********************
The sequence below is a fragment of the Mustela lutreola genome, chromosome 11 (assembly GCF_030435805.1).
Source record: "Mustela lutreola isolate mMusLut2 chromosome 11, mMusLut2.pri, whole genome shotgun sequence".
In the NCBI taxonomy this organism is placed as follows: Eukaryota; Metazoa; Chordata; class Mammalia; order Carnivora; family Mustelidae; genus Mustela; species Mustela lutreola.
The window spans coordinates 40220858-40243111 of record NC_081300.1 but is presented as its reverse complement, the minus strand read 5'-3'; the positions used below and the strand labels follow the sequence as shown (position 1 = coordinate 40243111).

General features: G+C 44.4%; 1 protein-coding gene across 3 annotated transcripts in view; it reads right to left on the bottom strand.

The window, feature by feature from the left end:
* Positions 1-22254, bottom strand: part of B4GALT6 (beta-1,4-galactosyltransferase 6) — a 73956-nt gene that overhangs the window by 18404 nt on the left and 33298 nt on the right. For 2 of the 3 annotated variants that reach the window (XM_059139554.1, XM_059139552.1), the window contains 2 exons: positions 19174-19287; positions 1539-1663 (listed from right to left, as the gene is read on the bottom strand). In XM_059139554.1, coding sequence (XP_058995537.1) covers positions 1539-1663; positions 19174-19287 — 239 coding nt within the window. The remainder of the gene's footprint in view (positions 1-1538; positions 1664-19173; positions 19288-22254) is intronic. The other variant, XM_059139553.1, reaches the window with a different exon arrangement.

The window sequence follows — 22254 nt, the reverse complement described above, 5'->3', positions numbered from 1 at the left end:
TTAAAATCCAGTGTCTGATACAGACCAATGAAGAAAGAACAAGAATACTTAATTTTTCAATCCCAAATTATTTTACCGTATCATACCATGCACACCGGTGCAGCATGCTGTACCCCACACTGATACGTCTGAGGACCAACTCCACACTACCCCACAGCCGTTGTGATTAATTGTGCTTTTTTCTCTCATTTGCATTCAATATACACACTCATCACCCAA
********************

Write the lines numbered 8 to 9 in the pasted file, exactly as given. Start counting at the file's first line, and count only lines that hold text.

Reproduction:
The window sequence follows — 22254 nt, the reverse complement described above, 5'->3', positions numbered from 1 at the left end:
TTAAAATCCAGTGTCTGATACAGACCAATGAAGAAAGAACAAGAATACTTAATTTTTCAATCCCAAATTATTTTACCGTATCATACCATGCACACCGGTGCAGCATGCTGTACCCCACACTGATACGTCTGAGGACCAACTCCACACTACCCCACAGCCGTTGTGATTAATTGTGCTTTTTTCTCTCATTTGCATTCAATATACACACTCATCACCCAA